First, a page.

Depending on the requirements of your application or the limitations of your operating system, you can use a different file system type, such as ext3 or XFS (consult your file system documentation for the corresponding file system creation command).
Create a mount point for your RAID array.
sudo mkdir -p /mnt/
Finally, mount the RAID device on the mount point that you created:
sudo mount LABEL=
Your RAID device is now ready for use.
(Optional) To mount this Amazon EBS volume on every system reboot, add an entry for the device to the
Create a backup of your
/etc/fstabfile that you can use if you accidentally destroy or delete this file while you are editing it.
sudo cp /etc/fstab /etc/fstab.orig
/etc/fstabfile using your favorite text editor, such as nano or vim.
Add a new line to the end of the file for your volume using the following format.
The last three fields on this line are the file system mount options, the dump frequency of the file system, and the order of file system checks done at boot time. If you don't know what these values should be, then use the values in the example below for them (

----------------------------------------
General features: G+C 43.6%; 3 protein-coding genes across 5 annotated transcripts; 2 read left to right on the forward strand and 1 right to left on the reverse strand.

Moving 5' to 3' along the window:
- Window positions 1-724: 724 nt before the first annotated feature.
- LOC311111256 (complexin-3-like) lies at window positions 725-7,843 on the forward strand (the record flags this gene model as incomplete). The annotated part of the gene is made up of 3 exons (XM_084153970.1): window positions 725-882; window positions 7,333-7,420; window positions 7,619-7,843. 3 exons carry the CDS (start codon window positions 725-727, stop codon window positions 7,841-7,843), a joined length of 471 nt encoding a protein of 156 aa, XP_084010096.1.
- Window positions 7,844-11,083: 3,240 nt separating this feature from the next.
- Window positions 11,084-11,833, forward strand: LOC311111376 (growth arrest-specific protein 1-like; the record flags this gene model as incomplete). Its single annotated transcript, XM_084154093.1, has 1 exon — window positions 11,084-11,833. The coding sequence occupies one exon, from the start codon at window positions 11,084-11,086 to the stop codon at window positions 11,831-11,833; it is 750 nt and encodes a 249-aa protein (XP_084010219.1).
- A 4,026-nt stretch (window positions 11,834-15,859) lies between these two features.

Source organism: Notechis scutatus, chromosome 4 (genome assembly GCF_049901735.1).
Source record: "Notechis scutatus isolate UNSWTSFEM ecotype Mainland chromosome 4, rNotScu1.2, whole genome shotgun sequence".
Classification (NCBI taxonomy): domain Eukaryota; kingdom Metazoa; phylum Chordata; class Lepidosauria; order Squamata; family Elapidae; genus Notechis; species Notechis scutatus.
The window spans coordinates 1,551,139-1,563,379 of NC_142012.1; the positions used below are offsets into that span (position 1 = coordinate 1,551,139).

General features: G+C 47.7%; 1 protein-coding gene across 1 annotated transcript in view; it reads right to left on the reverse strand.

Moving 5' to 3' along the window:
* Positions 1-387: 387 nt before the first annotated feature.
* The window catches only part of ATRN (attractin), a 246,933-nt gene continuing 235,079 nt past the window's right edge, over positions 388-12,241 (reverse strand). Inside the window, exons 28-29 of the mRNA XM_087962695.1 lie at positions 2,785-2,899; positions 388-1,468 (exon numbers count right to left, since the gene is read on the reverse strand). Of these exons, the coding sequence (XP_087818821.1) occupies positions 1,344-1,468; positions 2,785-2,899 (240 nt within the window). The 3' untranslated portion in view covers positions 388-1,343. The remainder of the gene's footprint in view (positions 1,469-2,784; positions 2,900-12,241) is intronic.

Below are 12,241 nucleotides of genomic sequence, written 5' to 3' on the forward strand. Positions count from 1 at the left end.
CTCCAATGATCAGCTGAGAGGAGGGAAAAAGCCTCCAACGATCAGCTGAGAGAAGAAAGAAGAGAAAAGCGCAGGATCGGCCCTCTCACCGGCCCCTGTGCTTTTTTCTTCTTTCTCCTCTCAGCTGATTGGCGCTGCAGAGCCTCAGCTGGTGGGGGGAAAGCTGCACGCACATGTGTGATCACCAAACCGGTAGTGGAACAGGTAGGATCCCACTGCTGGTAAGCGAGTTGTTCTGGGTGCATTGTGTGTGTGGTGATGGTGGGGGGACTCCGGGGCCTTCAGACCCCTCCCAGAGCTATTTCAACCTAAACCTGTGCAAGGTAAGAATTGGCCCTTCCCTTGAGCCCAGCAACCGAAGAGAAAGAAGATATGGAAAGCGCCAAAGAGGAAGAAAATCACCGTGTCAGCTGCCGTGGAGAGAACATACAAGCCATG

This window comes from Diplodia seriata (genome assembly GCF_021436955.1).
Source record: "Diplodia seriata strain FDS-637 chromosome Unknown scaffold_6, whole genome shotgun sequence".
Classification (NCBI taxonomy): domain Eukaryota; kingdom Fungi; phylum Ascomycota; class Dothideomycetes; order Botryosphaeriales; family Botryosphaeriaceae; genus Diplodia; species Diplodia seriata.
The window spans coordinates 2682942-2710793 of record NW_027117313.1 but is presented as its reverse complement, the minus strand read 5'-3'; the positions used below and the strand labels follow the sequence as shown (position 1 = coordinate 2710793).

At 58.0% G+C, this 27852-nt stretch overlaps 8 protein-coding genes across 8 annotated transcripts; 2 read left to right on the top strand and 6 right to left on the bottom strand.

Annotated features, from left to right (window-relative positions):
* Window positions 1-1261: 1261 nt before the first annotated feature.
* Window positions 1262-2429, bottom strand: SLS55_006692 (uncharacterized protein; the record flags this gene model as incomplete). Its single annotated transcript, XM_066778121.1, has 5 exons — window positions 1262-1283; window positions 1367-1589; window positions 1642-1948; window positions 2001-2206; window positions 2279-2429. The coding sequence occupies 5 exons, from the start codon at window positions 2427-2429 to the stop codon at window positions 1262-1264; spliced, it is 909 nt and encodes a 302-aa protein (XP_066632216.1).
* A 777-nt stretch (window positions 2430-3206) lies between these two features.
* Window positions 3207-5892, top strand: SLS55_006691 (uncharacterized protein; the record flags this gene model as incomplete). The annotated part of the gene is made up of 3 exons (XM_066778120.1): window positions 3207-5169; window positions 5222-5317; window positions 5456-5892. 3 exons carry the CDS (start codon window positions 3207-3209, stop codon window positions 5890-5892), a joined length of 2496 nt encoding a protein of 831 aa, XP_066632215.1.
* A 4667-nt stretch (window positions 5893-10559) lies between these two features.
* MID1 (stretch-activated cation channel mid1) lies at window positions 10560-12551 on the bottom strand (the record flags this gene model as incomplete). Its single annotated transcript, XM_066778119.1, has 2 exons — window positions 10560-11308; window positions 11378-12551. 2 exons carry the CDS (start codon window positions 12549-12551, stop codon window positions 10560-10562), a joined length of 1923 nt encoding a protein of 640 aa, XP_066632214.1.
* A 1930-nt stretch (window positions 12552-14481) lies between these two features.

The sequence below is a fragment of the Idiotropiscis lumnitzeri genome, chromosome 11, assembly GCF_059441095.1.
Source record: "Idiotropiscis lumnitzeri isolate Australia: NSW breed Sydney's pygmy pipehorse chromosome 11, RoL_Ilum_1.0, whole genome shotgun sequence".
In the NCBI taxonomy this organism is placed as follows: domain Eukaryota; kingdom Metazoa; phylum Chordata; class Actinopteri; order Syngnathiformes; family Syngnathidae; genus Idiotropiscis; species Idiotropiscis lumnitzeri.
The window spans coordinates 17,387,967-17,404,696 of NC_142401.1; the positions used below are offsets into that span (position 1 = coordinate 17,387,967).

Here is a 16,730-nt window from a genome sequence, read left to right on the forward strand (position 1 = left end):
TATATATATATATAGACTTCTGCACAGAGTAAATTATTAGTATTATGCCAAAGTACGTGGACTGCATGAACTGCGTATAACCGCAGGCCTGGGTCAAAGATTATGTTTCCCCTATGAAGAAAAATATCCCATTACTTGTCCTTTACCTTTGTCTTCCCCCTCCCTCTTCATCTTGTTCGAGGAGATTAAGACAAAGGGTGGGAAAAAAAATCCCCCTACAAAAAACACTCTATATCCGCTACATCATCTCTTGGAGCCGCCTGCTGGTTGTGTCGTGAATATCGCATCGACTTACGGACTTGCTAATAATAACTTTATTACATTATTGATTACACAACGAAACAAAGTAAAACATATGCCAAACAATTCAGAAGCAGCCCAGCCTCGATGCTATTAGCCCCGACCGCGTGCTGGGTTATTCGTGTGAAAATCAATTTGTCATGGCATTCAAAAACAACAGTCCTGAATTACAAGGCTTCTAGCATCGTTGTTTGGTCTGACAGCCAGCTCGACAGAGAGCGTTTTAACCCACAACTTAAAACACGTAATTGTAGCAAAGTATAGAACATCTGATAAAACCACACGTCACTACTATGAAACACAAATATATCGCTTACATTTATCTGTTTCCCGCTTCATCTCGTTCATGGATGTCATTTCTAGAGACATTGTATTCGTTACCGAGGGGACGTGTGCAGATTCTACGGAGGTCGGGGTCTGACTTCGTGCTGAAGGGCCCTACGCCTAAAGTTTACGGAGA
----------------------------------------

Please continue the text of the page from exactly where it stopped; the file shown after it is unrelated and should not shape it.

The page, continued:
defaults,nofail 0 2). For more information about
/etc/fstabentries, see the fstab manual page (by entering man fstab on the command line). For example, to mount the ext4 file system on the device with the label
MY_RAIDat the mount point
/mnt/raid, add the following entry to
If you ever intend to boot your instance without this volume attached (for example, so this volume could move back and forth between different instances), you should add the
nofailmount option that allows the instance to boot even if there are errors in mounting the volume. Debian derivatives, such as Ubuntu, must also add the
LABEL=MY_RAID /mnt/raid ext4 defaults,nofail 0 2
After you've added the new entry to
/etc/fstab, you need to check that your entry works. Run the sudo mount -a command to mount all file systems in
sudo mount -a
If the previous command does not produce an error, then your
/etc/fstabfile is OK and your file system will mount automatically at the next boot. If the command does produce any errors, examine the errors and try to correct your
Errors in the
/etc/fstabfile can render a system unbootable. Do not shut down a system that has errors in the
(Optional) If you are unsure how to correct
/etc/fstaberrors, you can always restore your backup
/etc/fstabfile with the following command.
sudo mv /etc/fstab.orig /etc/fstab